Think you need a six-figure salary to get ahead of the financial game? These six may change your mind. Together, they paid off $218,000 of debt—without huge salaries or major windfalls, just discipline, hard work and serious determination to be debt-free.
Here’s how they did it.
Francis John, 32, machine operator in Sioux Falls, S.D.
“I decided to tackle my $12,000 student loan balance in spring 2009. I was recently engaged and felt inspired to be debt-free for my bride.
The problem was that I was only earning $8.30 an hour as a bellman at a local hotel, bringing in around $1,300 to $1,500 a month, depending on my hours. Though I was already living pretty frugally and had some wiggle room in my budget, I knew I could cut back.
The first thing I did was identify expenses to scale back for maximum impact: rent, phone and food. So I downgraded from a one-bedroom to a studio, lowering my living expenses from $600 to $450. I also got a prepaid cell phone plan, cutting my $80 bill by more than half, and stopped eating out almost entirely—opting instead to eat at my future mother-in-law’s house.
Thanks to these little tweaks—plus a well-timed increase in tips at work—I was slowly able to up my debt contributions. By June 2011, I was paying off $700 per month. I made my final payment three years later, just a few months before my May 2012 wedding!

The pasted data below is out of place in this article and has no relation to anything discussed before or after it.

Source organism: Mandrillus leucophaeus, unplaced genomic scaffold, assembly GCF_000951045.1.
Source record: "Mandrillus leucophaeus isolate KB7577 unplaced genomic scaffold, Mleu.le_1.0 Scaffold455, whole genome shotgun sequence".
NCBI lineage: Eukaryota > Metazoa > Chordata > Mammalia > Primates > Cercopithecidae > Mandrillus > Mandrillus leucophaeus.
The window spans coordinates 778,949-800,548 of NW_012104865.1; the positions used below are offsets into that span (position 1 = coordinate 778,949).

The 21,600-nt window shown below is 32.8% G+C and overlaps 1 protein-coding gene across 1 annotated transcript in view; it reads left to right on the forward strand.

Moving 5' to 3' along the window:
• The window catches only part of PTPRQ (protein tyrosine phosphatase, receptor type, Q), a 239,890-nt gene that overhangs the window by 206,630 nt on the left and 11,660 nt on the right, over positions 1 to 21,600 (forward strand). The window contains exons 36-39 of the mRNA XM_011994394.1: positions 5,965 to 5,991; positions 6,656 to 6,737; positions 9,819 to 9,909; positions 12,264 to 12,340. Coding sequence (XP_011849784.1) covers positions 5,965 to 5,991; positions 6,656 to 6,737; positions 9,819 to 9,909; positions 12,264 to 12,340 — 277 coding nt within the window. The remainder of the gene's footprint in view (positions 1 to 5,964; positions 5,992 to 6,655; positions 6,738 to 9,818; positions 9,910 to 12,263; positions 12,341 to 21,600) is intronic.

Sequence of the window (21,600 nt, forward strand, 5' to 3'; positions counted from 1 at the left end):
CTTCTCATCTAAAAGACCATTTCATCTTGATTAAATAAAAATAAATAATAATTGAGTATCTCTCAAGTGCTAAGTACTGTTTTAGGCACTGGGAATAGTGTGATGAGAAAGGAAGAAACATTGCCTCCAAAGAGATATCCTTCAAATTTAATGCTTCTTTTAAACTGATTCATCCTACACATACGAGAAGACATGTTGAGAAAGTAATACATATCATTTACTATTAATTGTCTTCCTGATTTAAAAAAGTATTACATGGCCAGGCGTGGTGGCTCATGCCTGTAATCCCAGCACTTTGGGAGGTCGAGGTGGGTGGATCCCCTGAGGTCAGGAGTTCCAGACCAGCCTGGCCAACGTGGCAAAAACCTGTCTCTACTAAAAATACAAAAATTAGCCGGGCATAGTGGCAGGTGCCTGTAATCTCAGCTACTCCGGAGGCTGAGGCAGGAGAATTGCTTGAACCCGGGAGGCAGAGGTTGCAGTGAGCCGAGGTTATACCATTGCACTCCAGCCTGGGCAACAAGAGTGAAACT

Since getting out of debt, I’ve built up a $6,000 balance in my 401(k), which is offered through my current job as a machine operator. I’ve even begun funneling some extra cash into a regular brokerage account, too.”
Jen, 27, and Travis Smith, 30, an acupuncturist and aircraft mechanic in St. Petersburg, Fla.
“Thinking back on it, I can hardly believe that my husband Travis and I paid off $53,000 in student loans last year, which is about 60 percent of our combined gross income. (I earned roughly $43,000; Travis brought in $46,000.)
After our October 2015 wedding, we had $86,000 of debt between us: a $7,000 car loan and $79,000 of student debt. This was a huge hurdle for our big-picture goal of homeownership, so we attacked our loans head-on—immediately putting $9,000 of wedding cash toward our debt.
Then we slashed our food budget by more than $200 per month. (A little meal planning goes a long way.) We also opted for a cheaper apartment with no amenities, which dropped our rent by about $75 per month, and funneled our $3,000 tax refund straight toward our debt.
The biggest game changer was stepping up our side hustles. Travis did everything from filing papers to stuffing newspaper coupons, while I took on freelance acupuncture work. This boosted our take-home pay to about $5,800 per month. Fortunately, St. Petersburg is a relatively affordable city—plus we were committed to our goal—so our expenses rarely exceeded $1,000, leaving plenty left over to put toward debt.
We still have about $19,000 left to pay off, but we plan to knock it all out this year.”
Delaine Moore, 28, public relations professional in Tustin, Calif.
“After my 2010 graduation, I was on the hook for $20,000 in student loans and a $15,000 car loan. Then I racked up $10,000 in credit card debt over the following two years—expensive travel splurges, not budgeting and eating out all the time added up fast. Getting laid off as a social media specialist in June 2011 didn’t help, either.